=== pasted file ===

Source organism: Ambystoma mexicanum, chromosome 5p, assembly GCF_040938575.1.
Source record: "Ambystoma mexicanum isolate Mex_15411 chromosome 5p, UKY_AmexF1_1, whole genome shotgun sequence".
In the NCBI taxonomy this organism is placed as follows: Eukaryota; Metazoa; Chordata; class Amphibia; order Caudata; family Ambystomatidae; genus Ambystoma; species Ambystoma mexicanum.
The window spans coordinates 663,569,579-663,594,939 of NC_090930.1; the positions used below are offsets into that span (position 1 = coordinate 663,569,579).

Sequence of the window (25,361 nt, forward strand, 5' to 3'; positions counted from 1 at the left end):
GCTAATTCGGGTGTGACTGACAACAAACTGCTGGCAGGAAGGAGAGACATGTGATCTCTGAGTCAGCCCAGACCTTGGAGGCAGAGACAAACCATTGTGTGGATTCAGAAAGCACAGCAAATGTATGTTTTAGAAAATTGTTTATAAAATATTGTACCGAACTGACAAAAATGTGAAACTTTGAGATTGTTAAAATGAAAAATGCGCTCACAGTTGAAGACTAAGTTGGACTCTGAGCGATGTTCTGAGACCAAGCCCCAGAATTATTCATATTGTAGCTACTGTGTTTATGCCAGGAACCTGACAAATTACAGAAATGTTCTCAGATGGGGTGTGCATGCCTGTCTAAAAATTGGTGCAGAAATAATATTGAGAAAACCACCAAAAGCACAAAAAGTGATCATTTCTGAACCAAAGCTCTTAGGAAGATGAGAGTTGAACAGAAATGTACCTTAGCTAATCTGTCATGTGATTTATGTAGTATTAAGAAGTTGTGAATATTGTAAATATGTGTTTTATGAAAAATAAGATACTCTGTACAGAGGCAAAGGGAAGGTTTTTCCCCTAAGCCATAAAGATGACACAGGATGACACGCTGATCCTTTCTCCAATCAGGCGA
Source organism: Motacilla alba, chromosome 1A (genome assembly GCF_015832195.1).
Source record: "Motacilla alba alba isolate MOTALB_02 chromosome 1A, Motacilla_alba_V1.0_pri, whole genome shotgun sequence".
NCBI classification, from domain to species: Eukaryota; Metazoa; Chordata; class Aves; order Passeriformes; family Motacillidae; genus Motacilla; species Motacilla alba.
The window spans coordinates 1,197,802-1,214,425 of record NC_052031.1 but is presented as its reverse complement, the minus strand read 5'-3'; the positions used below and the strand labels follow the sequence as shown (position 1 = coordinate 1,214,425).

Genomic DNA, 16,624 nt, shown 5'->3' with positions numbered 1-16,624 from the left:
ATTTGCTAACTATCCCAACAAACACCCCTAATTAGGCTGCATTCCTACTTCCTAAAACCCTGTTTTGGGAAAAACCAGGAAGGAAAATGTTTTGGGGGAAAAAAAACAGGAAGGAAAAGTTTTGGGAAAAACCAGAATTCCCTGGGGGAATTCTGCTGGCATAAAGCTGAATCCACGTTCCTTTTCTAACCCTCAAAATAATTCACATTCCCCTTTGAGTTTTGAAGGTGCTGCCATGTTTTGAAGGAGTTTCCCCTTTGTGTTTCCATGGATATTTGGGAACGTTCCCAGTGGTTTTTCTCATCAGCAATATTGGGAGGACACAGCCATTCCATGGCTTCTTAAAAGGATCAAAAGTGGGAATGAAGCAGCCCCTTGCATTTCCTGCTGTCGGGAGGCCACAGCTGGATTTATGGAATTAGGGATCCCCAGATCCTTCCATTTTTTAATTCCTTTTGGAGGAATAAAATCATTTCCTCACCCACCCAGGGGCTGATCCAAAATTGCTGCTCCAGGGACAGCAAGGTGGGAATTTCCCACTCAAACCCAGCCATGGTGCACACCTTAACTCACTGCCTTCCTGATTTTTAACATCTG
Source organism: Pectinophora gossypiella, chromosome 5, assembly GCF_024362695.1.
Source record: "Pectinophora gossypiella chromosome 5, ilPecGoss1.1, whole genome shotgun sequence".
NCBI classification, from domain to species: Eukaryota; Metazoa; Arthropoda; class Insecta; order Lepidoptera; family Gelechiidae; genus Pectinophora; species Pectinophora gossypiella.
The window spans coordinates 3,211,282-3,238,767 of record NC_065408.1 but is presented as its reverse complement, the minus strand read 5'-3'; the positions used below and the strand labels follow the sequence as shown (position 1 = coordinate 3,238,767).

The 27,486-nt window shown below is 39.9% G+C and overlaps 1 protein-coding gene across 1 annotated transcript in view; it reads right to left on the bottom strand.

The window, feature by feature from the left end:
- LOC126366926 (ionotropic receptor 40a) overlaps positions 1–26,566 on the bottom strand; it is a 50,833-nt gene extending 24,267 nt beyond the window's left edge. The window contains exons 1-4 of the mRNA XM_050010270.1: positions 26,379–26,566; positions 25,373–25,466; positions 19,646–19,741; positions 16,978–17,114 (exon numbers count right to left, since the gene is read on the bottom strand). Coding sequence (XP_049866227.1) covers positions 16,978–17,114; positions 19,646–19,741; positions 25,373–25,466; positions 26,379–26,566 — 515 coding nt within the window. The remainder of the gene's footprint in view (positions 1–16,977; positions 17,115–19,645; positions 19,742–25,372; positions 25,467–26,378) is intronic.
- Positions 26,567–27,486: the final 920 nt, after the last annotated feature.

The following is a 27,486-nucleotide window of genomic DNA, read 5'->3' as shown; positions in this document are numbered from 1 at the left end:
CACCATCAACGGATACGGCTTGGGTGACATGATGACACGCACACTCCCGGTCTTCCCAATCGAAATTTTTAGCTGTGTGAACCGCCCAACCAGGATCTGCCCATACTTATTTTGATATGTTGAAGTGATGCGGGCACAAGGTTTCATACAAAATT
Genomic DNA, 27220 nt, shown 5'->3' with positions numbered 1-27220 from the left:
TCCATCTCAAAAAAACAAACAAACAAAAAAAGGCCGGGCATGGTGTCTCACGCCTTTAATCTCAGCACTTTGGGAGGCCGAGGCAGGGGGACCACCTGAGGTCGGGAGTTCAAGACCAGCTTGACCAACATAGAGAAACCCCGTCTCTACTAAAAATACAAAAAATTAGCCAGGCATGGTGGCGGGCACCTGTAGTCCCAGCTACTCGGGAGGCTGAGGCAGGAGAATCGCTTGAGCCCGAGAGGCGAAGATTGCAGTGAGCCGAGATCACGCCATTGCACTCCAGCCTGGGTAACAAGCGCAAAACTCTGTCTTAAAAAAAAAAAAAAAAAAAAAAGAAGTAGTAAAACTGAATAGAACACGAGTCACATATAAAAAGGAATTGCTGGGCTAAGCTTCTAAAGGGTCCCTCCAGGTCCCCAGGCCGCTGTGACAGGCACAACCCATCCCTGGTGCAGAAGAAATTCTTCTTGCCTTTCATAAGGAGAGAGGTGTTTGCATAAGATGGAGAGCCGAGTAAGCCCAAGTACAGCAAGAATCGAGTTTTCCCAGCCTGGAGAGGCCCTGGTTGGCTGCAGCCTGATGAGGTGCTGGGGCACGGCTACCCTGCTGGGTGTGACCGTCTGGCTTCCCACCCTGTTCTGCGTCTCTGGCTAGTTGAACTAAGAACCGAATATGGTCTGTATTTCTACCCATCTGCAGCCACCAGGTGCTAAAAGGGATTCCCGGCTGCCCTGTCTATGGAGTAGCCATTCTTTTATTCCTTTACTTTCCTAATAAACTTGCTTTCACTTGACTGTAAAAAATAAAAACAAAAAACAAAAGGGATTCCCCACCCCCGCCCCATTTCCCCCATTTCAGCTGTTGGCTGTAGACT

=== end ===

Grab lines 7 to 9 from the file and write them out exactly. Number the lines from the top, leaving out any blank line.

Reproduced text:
Source organism: Motacilla alba, chromosome 1A (genome assembly GCF_015832195.1).
Source record: "Motacilla alba alba isolate MOTALB_02 chromosome 1A, Motacilla_alba_V1.0_pri, whole genome shotgun sequence".
NCBI classification, from domain to species: Eukaryota; Metazoa; Chordata; class Aves; order Passeriformes; family Motacillidae; genus Motacilla; species Motacilla alba.